March 19th, 2009

Garden Update: Making the Beds

For a new vegetable gardener, listening to experienced gardeners talk is a bit like listening in on orders at Starbucks when you thought they just sold coffee.

The dizzying array of systems and techniques for creating a vegetable bed include traditional farm rows, wide raised beds (without boxes), raised beds (with boxes) and container gardening.

Then there’s the rototilling, single digging, double digging, or no dig (lasagna) methods of loosening your soil.

After that, there are at least a dozen charts on plant spacing ranging from the intensive Square Foot gardening approach recommending four square-feet per tomato to a more extensive approach recommending sixteen square feet per tomato.

Choosing Sides

Me? I’m an extensive, wide, raised bed (no boxes), organic gardener with two garden boxes on the side who likes a skinny double cappuccino dry at the “coffee” shop.

My gardening strategy for beating the Texas heat is to space my plants fairly well apart – they will have better air flow between them and room for a much larger root structure than they would with a more intensive approach (in theory, anyway).

Tomato Beds

Tomatoes spaced four feet apart in four-foot wide beds.

I’m going with four-foot wide beds, a two-foot wide path running the length of the garden, and one-foot wide paths between each bed (you can see the garden map here.) I’ve decided not to build boxes around my beds to save on money and make it easier to use hand-tools. I find it a bit harder to use a full sized shovel and hoe in our smaller raised beds without banging into the wooden sides.

Four feet wide is a comfortable space for me to lean across to weed and the slightly raised beds help remind little feet to stay on the paths (stepping on the beds compacts the soil which inhibits root growth).

Quality Time with my Dirt: Hand Digging the Beds

At the expense of folks questioning my sanity, I will admit that I poo-pooed the traditional rototilling method and hand dug my eight beds. My goal was to try to get at least a foot deep and to remove most of the larger stones from my rocky soil. I will say that hand-digging beds is a great workout and is best done with a sharp shovel and some good tunes on your iPod. My city-girl sister pays good money for workouts like this called “Boot Camp”.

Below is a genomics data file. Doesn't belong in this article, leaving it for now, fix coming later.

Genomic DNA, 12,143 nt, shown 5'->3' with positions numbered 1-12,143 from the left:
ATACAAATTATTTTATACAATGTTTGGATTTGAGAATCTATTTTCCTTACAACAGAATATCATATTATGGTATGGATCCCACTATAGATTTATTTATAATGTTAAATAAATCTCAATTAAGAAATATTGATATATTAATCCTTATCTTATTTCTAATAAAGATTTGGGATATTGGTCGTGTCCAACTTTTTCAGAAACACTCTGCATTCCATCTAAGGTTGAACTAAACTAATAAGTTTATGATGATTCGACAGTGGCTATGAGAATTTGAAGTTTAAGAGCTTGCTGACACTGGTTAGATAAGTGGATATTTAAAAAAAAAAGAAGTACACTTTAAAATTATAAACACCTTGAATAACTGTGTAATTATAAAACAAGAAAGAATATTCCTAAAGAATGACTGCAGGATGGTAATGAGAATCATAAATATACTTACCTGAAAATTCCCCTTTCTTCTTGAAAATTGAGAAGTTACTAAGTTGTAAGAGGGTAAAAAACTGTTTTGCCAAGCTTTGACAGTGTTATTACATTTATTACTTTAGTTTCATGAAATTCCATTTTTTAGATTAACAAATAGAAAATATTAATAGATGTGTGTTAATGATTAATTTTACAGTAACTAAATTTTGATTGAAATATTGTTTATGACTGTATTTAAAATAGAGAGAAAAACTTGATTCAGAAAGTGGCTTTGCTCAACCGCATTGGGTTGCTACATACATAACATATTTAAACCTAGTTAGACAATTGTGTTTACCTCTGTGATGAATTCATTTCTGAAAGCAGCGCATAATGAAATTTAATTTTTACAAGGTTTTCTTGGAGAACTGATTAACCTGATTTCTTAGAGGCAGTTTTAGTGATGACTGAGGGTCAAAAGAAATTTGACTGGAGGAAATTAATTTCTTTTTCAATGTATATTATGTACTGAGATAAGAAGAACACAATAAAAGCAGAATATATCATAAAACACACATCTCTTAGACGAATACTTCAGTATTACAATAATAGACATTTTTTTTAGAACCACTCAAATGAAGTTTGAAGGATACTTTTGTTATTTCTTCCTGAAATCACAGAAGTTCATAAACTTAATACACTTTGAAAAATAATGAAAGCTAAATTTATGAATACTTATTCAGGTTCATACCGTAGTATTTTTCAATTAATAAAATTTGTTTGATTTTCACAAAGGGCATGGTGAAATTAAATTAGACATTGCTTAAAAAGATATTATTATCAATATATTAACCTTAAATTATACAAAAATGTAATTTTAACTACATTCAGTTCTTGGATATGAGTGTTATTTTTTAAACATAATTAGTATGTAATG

Garden Bed

The first garden bed dug one foot deep and raked smooth.

There’s a great explanation in Gardening When it Counts on how to hand-dig beds over time without killing yourself. Rather than digging an entire foot down on each pass, you attack it in two or three passes.

To hand dig a bed, you slice it into rows of about 4-5 inches each. Place a wheelbarrow at one end of the bed, dig out a row of soil about 4 inches deep and put the first row in the wheelbarrow. On the next row you turn the soil into the hole you just left in the last row – making sure any grasses are upside down so that they don’t easily grow back. Repeat this until the last row and dump the soil from the wheelbarrow into the final hole.

The next time you dig the bed, the top four inches will be nice and loose and you’ll be able to turn over eight inches or so. Keep repeating until you get to your desired depth.

Feeding the Dirt

To enrich the soil I used a combination of finished compost that I purchased from Natural Gardener just outside of Austin and handmade organic fertilizer. The compost can be purchased by the bag or by the yard (one yard is roughly one large pickup load). I spread 1-2 inches on each bed. For easy measuring, two five gallon buckets of compost will add half an inch to a 50 square-foot bed.

The fertilizer recipe is from Steve Solomon and is available both in his book and in this article at Mother Earth News. Basically it’s a combination of seed meal, lime, gypsum, rock phosphate and kelp meal.

Mixing COF

Mixing the fertilizer. Central Texas soil has a lot of limestone and a high P.H. so I went very light on the limes. The original recipe also calls for bone meal – slaughterhouse leftovers dried in a powder. We’re vegetarians, so I skipped that ingredient and increased the amount of seed meal to compensate (as per the recipe instructions).

I shopped around at a number of feed stores in the area to find the ingredients. One owner told me that seed meal was a “Yankee thing” and that you couldn’t get it in Texas (I didn’t tell him I was a transplanted Yankee). I eventually found all but the kelp meal at Callahans General Store. I found the Kelp at Natural Gardener.

COF Ingredients

The fertilizer ingredients all come in 20 to 50 pound bags and you’ll want somewhere dry to store them – I use a large plastic garbage can in the garage.

I spent about $60 on the 1.5 yards of compost and another $200 or so on the fertilizer ingredients which should last a year.

Pepper with fertilizer side-dressed

Caged pepper plant with fertilizer spread around the root zone (side-dressing). Grow pepper, grow!